We don’t stop. We are the number one artistic movement in Los Angeles period. Art, Music, lifestyle, Soul Assassins is a crew and we pretty much run everything out here. We have a new collaboration album coming out as well as a west coast clothing line. You can hear us every Monday night on Sirius radio.
How do you feel about hip-hop’s presence in modern music?
Hip-hop is modern music! Hip-hop runs the show. It’s invaded everything, from rock to dance to R&B; everyone looks to hip-hop for inspiration.
Now you see a bunch of divergent sub-genres of hip-hop creeping their way into every form of music.
That’s been happening for years, man.
How has music production technology evolved since you started making music?
We used to use vinyl, a turntable, and a SP1200. Now we have a whole studio at your finger tips. It’s very accessible. Anyone can make music, mix it, and put it up by themselves.
What is your favorite type of set up for making beats?
And for performing?
Two turntables and some talent. I am very into live performances. I think people need to work on their live performance skills. I come from the days where if you were making whack hip-hop you would get booed off stage. Those kids sitting back and pressing buttons on Ableton and jumping around like they scored a fucking soccer goal? That ain’t happening. I want to see some fucking talent on stage.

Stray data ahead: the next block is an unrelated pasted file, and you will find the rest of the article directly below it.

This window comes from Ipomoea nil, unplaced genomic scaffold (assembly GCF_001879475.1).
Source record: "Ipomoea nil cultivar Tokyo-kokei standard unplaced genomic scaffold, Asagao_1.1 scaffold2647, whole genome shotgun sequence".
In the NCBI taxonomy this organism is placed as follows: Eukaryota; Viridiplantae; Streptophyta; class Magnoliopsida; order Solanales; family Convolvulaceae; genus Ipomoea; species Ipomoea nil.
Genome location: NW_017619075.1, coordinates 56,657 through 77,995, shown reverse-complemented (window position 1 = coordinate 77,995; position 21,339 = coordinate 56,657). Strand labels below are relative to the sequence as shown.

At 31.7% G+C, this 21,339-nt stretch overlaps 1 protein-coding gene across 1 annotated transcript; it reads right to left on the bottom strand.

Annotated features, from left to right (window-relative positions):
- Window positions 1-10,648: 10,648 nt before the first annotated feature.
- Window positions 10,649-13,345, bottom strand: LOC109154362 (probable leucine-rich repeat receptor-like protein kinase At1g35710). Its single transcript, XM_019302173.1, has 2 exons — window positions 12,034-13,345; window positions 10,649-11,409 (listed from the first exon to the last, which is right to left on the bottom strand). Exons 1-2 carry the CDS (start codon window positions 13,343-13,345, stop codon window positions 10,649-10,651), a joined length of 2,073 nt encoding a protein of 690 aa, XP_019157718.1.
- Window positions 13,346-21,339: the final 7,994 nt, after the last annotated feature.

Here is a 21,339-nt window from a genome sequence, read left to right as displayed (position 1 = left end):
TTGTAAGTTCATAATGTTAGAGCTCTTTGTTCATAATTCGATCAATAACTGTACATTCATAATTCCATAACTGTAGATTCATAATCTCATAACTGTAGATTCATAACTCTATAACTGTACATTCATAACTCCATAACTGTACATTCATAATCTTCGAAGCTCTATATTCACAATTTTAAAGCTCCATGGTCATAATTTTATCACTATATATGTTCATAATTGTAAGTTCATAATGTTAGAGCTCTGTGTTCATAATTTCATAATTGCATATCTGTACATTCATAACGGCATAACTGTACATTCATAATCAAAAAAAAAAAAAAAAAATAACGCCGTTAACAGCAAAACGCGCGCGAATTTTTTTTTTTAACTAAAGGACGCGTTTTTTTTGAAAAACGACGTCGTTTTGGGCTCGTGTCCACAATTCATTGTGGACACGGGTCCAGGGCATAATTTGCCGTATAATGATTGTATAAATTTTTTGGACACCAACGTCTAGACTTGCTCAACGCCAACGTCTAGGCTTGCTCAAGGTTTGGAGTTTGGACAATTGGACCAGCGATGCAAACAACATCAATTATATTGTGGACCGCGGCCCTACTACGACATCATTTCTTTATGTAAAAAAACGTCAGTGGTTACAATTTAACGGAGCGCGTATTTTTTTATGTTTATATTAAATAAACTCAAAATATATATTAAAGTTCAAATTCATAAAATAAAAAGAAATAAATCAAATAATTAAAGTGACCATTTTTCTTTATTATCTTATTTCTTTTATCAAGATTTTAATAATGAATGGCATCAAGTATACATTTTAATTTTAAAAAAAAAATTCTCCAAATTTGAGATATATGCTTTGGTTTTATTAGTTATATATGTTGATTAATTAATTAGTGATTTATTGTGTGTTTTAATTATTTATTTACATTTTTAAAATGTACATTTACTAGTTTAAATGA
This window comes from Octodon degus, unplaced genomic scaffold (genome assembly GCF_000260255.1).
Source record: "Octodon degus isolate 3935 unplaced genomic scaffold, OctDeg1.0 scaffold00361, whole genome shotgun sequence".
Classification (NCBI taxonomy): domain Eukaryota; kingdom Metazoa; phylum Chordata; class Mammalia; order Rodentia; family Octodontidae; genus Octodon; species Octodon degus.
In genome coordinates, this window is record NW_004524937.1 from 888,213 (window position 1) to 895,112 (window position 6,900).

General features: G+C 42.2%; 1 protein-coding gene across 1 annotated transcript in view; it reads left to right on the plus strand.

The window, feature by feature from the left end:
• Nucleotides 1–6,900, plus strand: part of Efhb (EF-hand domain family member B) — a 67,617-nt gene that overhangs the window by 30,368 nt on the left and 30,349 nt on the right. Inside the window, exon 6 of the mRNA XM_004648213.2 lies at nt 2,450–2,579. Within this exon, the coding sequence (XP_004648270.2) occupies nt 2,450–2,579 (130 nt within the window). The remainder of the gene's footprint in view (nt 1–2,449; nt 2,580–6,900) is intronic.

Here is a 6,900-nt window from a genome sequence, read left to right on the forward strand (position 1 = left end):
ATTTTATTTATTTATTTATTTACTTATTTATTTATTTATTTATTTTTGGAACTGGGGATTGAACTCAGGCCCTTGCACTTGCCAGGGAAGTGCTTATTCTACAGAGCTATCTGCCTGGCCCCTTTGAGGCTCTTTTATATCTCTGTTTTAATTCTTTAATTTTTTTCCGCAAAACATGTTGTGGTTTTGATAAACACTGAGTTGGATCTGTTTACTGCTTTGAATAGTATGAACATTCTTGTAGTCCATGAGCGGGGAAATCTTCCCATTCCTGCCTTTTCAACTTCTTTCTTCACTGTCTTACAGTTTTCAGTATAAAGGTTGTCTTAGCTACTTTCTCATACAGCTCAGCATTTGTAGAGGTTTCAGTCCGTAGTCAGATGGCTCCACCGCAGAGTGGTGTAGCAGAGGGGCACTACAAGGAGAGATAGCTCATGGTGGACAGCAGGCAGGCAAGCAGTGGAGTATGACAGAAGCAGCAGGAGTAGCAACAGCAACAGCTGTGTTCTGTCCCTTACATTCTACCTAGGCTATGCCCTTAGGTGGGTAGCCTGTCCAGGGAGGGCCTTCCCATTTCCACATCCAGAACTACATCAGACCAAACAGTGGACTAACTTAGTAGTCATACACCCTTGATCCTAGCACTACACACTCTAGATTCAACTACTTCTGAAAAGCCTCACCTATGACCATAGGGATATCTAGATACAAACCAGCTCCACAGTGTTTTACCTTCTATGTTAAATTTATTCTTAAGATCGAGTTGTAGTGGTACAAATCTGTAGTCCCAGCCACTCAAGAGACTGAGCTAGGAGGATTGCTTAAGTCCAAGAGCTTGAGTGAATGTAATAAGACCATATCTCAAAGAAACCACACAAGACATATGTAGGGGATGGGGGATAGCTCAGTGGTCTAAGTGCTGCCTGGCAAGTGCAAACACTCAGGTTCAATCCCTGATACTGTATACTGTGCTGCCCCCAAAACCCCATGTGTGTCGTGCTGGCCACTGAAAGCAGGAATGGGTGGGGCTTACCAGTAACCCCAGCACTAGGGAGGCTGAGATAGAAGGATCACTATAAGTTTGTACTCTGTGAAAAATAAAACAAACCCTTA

Yeah, people expect a lot more from live shows nowadays. The bar had been raised. How do you compete with something like that, Muggs?
I bring turn table skills. I play the turntables like a guitar. Stage presence and dope music. I put on a show for the crowd. That’s what you got to do, man. For me, a DJ is like a lead singer in a rock band. You gotta go out there and perform; you can’t just stand there.
How would you describe your stage presence?
What music is turning you on lately, Muggs?
I have been going to this club in LA called the Low End Theory. Really forward thinking shit, man.
I am addicted to the Low End Theory.
I love Daddy Kev, I love Daedelus, I love Gaslamp Killer, I love Nodoby, I like John Wayne, all of those kids coming out of there, man.
I think what they are doing there is going to be the next explosive scene.